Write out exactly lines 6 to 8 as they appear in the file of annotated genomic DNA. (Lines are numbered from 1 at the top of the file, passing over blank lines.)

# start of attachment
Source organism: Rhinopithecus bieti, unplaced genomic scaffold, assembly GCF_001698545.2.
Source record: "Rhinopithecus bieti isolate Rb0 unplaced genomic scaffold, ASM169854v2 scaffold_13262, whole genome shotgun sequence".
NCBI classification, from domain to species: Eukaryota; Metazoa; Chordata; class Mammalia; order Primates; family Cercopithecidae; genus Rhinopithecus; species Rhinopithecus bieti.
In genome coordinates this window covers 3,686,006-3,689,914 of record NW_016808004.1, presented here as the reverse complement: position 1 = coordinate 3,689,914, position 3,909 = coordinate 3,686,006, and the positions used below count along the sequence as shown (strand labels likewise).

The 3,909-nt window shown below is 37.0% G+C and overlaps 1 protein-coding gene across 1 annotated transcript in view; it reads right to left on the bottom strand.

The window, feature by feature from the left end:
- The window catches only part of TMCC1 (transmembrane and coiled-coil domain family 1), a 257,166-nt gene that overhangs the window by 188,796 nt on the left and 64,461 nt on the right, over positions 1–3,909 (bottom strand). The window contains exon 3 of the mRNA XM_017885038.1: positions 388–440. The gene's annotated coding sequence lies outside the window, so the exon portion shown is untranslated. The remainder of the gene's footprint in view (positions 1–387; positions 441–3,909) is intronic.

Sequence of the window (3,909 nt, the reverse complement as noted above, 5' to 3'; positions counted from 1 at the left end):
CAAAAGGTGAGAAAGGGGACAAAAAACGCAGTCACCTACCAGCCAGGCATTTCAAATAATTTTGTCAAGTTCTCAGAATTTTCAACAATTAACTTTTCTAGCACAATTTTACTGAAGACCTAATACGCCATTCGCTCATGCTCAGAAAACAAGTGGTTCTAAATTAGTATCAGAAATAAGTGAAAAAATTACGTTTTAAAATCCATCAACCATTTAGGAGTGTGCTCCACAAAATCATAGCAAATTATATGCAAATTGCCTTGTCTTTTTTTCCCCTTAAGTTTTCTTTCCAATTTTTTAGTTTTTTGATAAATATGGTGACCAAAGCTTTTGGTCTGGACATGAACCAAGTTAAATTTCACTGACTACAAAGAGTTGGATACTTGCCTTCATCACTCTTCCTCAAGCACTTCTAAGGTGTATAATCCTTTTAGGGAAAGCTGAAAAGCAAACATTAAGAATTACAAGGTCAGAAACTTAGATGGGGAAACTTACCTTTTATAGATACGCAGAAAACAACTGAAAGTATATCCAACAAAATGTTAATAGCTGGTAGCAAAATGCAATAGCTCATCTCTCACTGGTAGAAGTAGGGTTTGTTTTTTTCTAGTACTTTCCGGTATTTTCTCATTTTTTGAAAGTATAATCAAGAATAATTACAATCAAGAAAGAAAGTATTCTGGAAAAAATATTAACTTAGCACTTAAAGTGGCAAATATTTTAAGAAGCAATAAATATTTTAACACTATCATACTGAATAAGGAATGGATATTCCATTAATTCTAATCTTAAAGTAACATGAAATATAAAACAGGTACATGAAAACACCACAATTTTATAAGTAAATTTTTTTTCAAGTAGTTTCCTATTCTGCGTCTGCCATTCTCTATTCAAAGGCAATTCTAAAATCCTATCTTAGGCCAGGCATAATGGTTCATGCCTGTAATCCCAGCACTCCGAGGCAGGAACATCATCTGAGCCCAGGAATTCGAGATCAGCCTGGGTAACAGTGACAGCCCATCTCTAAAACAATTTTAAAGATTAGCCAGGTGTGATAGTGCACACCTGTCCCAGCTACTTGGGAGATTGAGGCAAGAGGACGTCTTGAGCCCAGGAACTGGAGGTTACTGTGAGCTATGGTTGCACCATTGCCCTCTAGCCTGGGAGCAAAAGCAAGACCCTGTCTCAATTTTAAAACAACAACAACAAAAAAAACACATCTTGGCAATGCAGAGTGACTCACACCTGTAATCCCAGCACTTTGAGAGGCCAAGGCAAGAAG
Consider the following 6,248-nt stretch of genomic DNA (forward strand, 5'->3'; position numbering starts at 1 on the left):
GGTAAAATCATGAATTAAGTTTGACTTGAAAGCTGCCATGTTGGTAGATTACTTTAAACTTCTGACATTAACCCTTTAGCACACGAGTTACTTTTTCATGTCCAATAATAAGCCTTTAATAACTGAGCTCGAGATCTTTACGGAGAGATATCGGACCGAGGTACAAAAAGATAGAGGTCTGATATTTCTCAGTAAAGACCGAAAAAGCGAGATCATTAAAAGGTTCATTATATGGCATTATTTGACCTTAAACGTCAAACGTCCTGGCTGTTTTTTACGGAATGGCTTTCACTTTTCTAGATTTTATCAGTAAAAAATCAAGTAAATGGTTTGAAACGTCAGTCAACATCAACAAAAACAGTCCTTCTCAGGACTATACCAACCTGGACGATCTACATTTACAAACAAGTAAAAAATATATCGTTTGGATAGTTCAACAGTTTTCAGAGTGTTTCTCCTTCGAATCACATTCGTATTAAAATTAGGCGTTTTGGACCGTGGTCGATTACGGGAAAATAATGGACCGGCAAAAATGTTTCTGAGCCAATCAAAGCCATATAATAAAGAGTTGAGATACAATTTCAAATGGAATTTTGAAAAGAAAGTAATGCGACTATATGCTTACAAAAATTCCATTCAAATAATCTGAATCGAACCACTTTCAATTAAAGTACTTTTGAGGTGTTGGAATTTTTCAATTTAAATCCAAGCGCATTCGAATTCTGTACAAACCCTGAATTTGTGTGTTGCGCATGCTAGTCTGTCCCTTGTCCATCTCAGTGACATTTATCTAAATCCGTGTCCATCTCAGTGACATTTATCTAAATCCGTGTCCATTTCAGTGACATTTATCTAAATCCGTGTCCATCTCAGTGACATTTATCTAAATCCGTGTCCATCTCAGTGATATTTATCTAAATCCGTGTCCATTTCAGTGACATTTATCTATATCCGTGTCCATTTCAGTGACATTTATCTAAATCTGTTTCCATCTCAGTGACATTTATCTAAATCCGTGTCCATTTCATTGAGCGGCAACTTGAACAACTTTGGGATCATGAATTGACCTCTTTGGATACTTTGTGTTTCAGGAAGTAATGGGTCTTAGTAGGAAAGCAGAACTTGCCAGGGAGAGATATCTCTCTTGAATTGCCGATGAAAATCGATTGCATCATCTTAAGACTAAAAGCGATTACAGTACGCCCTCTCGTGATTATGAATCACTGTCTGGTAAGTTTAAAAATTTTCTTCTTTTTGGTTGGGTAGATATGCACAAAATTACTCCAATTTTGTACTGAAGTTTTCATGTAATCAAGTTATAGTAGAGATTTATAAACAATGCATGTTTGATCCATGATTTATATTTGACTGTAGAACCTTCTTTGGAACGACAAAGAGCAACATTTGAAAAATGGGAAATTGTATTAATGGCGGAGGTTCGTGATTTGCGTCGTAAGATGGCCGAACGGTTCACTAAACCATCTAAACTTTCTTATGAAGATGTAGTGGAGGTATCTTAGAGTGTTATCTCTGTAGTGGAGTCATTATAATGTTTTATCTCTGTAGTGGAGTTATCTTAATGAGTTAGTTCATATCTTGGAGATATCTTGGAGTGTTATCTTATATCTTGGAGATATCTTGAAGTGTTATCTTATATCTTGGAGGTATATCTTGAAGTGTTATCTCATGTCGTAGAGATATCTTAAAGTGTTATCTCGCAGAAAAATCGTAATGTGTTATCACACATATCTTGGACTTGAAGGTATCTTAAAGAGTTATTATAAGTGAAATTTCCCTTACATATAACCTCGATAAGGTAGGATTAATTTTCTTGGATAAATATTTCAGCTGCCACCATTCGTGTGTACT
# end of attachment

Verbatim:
The window, feature by feature from the left end:
- The window catches only part of TMCC1 (transmembrane and coiled-coil domain family 1), a 257,166-nt gene that overhangs the window by 188,796 nt on the left and 64,461 nt on the right, over positions 1–3,909 (bottom strand). The window contains exon 3 of the mRNA XM_017885038.1: positions 388–440. The gene's annotated coding sequence lies outside the window, so the exon portion shown is untranslated. The remainder of the gene's footprint in view (positions 1–387; positions 441–3,909) is intronic.

Sequence of the window (3,909 nt, the reverse complement as noted above, 5' to 3'; positions counted from 1 at the left end):